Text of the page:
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Antarctica: Polar plunge

Come on in — the water's freezing in the Southern Ocean, but a polar plunge is a rite of passage for cruise visitors to the white continent

Published 26 Dec 2017, 08:00 GMT, Updated 12 Jul 2021, 15:07 BST
Polar plunge

Polar plunge

Photograph by Alamy

Paradise Bay lives up to its name. Dazzling blue skies greet me as I step blinking into the sunlight, wearing just a pair of shorts, and stand at the waterline access hatch at the side of our ship. The scene might almost look tropical, except the pure white beaches are made of snow rather than sand. It's really not that cold.

The polar plunge – literally leaping into the Antarctic Ocean in just your swimsuit – is something of a rite of passage for cruise visitors to the white continent, but on a glorious day like today it really doesn't seem worthy of much fanfare: I'm pretty certain it was colder in London when I left. Sure, it's summer in the southern hemisphere – while the UK is taking shaking footsteps into a frostbitten winter – but I was expecting Antarctica to be a bit more nippy than this. But therein lies the problem: the Antarctic Peninsula is getting warmer, and it's the increasingly undeniable result of climate change.

Nevertheless, my bare feet are still freezing against the frigid metal deck, and as I take my own tremulous steps towards the edge of the platform, I notice the ship's doctor, Brenda, is sitting on the side of a rigid inflatable boat that bobs nearby, looking at me with the sort of rehearsed, placatory smile reserved for dealing with mass insanity. She's cradling a defibrillator in her arms. Cardiac arrest on a continent without hospitals is not an eventuality I'd prepared for, and our redoubtable doctor must notice the look of alarm that sweeps across my features, but the stone-cold smile on her lips remains as petrified as the queue of would-be divers behind me.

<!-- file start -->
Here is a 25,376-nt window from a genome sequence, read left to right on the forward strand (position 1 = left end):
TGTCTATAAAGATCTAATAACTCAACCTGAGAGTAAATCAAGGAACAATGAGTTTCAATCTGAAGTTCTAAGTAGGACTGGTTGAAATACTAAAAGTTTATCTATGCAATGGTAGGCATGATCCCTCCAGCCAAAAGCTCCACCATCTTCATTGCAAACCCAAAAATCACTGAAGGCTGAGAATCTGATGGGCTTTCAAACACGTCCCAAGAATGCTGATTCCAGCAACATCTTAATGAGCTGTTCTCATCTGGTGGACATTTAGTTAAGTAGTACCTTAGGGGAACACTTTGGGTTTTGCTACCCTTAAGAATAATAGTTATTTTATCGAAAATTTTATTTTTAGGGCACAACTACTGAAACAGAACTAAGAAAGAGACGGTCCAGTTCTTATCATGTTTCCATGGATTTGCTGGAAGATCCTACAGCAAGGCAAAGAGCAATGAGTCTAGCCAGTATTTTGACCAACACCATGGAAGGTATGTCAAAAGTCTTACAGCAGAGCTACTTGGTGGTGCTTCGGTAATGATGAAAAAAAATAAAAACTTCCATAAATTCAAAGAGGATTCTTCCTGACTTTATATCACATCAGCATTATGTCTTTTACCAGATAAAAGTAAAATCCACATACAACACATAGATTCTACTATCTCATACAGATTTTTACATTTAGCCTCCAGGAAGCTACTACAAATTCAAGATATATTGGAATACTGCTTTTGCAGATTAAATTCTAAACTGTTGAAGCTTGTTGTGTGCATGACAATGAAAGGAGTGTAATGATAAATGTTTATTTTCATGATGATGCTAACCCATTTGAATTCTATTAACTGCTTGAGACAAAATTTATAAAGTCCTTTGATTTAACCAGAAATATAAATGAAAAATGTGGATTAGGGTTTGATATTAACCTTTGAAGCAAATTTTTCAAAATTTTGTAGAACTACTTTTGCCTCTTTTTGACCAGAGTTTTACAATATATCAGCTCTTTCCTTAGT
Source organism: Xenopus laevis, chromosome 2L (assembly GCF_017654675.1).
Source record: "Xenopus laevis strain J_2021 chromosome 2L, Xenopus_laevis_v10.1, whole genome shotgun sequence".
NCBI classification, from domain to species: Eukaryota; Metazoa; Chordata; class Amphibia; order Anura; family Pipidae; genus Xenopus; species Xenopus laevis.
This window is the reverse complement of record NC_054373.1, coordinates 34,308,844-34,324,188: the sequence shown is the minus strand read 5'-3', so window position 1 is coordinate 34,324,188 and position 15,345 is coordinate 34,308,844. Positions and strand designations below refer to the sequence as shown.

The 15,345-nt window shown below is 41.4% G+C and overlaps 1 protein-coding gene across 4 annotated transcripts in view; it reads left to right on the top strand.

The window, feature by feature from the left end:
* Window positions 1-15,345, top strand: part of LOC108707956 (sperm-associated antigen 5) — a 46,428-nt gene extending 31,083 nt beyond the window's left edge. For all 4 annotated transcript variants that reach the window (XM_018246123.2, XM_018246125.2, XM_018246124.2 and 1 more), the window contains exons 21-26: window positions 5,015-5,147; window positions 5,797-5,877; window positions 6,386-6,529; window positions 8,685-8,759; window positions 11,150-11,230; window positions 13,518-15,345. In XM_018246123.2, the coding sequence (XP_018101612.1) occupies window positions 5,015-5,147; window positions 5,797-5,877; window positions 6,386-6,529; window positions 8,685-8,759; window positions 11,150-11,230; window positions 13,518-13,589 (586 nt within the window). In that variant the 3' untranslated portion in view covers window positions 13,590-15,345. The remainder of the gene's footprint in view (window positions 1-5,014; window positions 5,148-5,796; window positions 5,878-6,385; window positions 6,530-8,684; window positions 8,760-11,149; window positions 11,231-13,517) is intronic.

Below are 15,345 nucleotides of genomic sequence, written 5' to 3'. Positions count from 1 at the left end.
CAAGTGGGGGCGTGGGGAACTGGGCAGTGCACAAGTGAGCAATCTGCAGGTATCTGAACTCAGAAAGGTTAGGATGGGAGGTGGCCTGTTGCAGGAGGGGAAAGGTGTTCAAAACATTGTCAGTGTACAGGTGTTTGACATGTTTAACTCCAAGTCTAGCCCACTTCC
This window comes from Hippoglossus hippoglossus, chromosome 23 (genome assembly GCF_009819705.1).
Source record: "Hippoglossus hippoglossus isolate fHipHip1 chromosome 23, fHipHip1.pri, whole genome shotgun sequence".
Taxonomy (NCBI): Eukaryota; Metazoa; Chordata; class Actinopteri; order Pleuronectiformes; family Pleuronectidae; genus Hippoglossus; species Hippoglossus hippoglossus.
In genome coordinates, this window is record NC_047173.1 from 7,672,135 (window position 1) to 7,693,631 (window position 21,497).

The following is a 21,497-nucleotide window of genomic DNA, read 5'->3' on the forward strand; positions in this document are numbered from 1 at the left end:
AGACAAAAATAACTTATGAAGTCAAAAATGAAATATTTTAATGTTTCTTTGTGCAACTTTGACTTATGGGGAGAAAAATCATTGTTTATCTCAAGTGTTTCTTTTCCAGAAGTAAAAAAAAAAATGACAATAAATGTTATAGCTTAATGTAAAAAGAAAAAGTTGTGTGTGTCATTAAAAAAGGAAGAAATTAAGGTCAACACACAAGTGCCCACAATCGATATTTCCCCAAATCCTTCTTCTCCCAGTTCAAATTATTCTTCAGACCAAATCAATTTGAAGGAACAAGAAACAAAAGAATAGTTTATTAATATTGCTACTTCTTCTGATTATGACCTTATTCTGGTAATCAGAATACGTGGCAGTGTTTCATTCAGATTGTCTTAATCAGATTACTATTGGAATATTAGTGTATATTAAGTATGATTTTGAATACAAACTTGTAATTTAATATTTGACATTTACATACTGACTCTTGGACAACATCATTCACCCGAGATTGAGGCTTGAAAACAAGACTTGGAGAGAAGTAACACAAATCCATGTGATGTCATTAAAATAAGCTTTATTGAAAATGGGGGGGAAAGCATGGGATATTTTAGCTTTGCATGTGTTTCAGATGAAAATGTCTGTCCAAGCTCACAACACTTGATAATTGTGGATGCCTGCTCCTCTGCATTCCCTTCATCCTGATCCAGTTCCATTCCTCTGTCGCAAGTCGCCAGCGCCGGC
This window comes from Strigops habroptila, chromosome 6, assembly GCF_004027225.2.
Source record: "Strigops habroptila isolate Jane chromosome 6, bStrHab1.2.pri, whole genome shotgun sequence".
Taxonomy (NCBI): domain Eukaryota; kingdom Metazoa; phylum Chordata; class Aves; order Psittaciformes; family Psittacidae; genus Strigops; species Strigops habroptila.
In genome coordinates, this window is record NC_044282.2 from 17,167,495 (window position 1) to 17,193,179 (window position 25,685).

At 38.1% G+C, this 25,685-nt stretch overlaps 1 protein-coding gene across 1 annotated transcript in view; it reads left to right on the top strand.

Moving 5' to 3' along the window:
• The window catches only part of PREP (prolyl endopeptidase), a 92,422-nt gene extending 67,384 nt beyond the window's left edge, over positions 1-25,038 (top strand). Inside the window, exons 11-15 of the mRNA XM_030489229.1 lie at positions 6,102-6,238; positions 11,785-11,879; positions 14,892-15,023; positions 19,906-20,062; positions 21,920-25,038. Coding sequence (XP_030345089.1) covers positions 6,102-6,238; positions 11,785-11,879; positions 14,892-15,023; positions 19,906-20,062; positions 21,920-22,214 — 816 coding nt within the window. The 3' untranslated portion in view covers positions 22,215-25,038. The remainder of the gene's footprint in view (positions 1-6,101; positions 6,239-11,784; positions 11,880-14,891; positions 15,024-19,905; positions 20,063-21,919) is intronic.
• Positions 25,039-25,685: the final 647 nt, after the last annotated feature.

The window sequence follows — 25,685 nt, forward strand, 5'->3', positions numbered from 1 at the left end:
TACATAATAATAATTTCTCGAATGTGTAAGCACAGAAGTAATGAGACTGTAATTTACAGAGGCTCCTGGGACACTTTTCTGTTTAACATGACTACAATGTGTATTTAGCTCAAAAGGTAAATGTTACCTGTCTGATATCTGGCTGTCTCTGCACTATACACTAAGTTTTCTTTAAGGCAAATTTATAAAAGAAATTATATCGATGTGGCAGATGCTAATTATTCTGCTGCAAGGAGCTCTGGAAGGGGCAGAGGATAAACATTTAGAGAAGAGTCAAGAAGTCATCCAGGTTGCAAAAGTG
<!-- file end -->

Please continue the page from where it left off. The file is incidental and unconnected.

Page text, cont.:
My progress towards the deck's extremity has become similarly glacial, but as my toes find its edge and I realise I have nowhere left to go, I become numb. Deaf to the cries of encouragement from behind me and on the decks above – where guests wrapped up in orange parkas gawp down, snapping pictures with cameras, and recording video on smartphones – I focus only on the impending plunge, and take a deep breath.

I jump.

It only takes a few seconds to reach the nadir of a dive and burst back up out of the water, but unfortunately, at the deepest point of my downward trajectory, time has frozen – along with my extremities, my core, and my reeling mind.

I think I might be stuck down here. I'll have to be chiselled out. I'll emerge from the Gerlache Strait as a giant novelty ice-cube; a cryogenic time capsule for future generations; a perfectly preserved example of human stupidity in the 21st century. Unless, of course, I've since been defrosted, like a chicken in a sink, by global warming.

A two-second eternity later my fingers grasp the makeshift pontoon stationed beside our vessel, and I'm pulled from the water, a look of horror on my icebound features. I'm wrapped in a towel and, as I return to the ship's interior – juddering yet jubilant – I'm given a strong alcoholic drink and my bathrobe. I remain unthawed. Antarctica's not that warm yet.

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